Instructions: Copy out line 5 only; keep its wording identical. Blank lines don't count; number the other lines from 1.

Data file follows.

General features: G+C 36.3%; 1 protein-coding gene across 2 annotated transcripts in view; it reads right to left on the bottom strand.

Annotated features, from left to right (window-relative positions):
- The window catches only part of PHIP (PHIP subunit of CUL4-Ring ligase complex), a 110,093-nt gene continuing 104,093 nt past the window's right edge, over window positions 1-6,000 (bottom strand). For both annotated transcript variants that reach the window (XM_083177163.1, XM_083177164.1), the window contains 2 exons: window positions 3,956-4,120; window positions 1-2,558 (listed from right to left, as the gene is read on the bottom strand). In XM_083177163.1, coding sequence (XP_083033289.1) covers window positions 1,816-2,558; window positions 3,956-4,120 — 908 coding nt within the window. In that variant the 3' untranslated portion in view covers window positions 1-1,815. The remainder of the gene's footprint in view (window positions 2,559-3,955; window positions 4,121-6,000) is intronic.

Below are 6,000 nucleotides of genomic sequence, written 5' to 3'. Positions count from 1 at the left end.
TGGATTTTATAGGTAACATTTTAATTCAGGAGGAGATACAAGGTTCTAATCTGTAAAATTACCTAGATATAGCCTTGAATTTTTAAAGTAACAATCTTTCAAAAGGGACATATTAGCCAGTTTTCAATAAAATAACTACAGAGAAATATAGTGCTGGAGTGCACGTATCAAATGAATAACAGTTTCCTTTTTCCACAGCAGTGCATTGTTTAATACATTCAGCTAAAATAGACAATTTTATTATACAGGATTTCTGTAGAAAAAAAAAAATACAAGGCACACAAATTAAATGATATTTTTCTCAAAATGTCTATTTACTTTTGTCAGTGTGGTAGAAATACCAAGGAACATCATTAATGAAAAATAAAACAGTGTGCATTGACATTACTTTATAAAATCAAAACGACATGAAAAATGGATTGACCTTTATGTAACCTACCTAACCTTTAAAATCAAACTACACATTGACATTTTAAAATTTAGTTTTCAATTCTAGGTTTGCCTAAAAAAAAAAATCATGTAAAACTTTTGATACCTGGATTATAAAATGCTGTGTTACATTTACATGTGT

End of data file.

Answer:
TGGATTTTATAGGTAACATTTTAATTCAGGAGGAGATACAAGGTTCTAATCTGTAAAATTACCTAGATATAGCCTTGAATTTTTAAAGTAACAATCTTTCAAAAGGGACATATTAGCCAGTTTTCAATAAAATAACTACAGAGAAATATAGTGCTGGAGTGCACGTATCAAATGAATAACAGTTTCCTTTTTCCACAGCAGTGCATTGTTTAATACATTCAGCTAAAATAGACAATTTTATTATACAGGATTTCTGTAGAAAAAAAAAAATACAAGGCACACAAATTAAATGATATTTTTCTCAAAATGTCTATTTACTTTTGTCAGTGTGGTAGAAATACCAAGGAACATCATTAATGAAAAATAAAACAGTGTGCATTGACATTACTTTATAAAATCAAAACGACATGAAAAATGGATTGACCTTTATGTAACCTACCTAACCTTTAAAATCAAACTACACATTGACATTTTAAAATTTAGTTTTCAATTCTAGGTTTGCCTAAAAAAAAAAATCATGTAAAACTTTTGATACCTGGATTATAAAATGCTGTGTTACATTTACATGTGT